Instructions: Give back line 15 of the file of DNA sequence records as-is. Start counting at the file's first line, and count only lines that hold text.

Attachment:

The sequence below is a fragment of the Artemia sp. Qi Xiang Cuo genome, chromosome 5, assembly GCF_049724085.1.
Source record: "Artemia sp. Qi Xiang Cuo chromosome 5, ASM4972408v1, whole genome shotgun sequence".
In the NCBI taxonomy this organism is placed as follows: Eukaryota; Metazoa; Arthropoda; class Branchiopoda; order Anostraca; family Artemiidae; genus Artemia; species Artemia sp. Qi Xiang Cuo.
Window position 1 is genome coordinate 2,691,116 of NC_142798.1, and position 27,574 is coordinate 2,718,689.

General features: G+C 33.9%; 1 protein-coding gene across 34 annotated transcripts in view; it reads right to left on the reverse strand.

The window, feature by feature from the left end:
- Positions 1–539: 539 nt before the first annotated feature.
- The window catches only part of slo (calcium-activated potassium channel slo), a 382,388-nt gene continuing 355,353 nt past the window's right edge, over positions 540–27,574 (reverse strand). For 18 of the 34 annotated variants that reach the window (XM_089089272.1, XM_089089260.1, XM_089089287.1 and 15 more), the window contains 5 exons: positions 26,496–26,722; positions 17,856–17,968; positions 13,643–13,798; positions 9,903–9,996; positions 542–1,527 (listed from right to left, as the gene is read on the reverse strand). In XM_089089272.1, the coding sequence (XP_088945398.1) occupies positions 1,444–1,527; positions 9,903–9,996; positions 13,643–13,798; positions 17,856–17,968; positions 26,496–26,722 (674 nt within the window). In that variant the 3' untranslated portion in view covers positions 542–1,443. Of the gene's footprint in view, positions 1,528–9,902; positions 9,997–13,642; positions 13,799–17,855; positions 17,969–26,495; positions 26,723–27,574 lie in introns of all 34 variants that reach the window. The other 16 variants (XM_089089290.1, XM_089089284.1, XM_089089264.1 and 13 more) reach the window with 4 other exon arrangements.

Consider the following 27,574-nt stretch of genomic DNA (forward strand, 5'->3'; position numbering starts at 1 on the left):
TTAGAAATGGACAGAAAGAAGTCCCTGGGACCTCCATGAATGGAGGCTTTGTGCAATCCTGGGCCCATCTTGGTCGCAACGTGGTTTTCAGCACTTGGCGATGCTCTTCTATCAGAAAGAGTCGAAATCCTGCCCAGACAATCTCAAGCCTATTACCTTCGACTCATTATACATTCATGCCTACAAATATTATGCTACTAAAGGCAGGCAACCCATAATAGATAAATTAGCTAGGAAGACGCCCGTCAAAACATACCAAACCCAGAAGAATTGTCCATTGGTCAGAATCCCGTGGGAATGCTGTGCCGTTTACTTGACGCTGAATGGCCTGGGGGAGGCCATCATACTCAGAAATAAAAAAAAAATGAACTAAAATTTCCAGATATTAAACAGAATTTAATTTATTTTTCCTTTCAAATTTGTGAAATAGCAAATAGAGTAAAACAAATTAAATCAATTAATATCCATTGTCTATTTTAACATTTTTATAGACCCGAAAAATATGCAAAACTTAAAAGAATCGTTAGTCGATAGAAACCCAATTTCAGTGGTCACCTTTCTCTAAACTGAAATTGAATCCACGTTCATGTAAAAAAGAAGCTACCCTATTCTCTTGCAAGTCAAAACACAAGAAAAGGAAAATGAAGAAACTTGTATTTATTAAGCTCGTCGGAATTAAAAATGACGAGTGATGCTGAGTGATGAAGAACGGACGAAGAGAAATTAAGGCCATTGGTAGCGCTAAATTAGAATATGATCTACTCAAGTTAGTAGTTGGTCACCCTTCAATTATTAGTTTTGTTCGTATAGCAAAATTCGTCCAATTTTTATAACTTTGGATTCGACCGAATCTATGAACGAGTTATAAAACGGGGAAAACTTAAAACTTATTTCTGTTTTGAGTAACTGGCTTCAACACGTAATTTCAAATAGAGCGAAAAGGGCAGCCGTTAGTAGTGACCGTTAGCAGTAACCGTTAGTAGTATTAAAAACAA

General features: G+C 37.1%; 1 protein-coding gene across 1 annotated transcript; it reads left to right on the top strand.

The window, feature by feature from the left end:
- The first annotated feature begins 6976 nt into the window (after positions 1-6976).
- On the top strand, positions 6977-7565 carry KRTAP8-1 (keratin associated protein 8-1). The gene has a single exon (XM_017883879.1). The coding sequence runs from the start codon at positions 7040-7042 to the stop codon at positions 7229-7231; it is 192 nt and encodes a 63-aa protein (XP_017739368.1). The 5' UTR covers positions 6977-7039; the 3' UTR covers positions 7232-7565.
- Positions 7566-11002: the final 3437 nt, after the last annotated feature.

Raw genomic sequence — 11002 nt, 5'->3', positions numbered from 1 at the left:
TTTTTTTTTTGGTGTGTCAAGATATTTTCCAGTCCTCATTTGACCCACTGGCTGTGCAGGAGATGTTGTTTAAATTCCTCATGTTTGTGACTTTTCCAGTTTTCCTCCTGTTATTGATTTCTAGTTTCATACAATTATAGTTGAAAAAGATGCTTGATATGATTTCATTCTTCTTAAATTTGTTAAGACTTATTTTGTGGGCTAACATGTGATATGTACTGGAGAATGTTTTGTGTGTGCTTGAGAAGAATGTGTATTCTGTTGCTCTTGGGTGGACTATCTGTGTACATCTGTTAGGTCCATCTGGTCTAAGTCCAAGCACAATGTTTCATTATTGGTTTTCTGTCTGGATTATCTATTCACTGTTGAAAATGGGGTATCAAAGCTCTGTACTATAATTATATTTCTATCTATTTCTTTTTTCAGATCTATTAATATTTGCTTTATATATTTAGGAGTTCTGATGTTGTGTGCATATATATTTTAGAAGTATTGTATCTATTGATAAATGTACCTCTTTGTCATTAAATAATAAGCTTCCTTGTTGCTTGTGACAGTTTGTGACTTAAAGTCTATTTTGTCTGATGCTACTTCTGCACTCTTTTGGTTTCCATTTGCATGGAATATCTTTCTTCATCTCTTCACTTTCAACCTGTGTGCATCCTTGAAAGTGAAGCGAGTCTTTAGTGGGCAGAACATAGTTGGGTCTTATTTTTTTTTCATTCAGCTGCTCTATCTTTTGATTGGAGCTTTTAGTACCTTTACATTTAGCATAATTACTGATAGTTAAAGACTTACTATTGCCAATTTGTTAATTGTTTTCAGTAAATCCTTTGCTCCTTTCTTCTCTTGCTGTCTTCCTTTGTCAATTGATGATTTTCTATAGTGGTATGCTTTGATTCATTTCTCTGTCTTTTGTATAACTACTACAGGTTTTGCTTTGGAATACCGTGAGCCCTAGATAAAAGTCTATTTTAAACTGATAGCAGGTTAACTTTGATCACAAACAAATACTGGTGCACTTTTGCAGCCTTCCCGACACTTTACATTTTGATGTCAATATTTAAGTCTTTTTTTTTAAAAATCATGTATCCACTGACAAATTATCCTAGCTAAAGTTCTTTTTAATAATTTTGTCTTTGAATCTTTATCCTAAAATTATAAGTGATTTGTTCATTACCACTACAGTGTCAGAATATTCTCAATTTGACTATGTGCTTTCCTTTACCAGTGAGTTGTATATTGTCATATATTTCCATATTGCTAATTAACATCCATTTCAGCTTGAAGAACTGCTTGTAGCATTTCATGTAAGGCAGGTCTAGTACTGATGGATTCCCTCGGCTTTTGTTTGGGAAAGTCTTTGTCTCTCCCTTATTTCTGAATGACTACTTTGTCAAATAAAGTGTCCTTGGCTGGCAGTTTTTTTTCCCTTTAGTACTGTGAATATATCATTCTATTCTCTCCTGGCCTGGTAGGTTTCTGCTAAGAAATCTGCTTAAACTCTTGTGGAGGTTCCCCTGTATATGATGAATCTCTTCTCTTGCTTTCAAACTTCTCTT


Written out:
- Positions 7566-11002: the final 3437 nt, after the last annotated feature.